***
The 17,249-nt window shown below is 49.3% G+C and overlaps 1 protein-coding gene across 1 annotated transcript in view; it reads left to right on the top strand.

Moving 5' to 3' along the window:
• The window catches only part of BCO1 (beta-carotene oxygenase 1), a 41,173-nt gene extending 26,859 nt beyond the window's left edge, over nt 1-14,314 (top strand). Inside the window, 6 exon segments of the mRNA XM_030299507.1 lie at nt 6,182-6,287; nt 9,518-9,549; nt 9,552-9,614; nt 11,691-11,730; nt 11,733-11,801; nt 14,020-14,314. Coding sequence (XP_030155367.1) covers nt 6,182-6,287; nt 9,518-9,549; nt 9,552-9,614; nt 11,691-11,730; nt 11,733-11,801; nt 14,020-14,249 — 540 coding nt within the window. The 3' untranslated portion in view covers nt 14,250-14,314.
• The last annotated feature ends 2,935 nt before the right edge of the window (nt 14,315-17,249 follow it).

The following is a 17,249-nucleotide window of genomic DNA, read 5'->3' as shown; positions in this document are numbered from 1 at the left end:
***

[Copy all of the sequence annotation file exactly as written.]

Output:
The 17,249-nt window shown below is 49.3% G+C and overlaps 1 protein-coding gene across 1 annotated transcript in view; it reads left to right on the top strand.

Moving 5' to 3' along the window:
• The window catches only part of BCO1 (beta-carotene oxygenase 1), a 41,173-nt gene extending 26,859 nt beyond the window's left edge, over nt 1-14,314 (top strand). Inside the window, 6 exon segments of the mRNA XM_030299507.1 lie at nt 6,182-6,287; nt 9,518-9,549; nt 9,552-9,614; nt 11,691-11,730; nt 11,733-11,801; nt 14,020-14,314. Coding sequence (XP_030155367.1) covers nt 6,182-6,287; nt 9,518-9,549; nt 9,552-9,614; nt 11,691-11,730; nt 11,733-11,801; nt 14,020-14,249 — 540 coding nt within the window. The 3' untranslated portion in view covers nt 14,250-14,314.
• The last annotated feature ends 2,935 nt before the right edge of the window (nt 14,315-17,249 follow it).

The following is a 17,249-nucleotide window of genomic DNA, read 5'->3' as shown; positions in this document are numbered from 1 at the left end: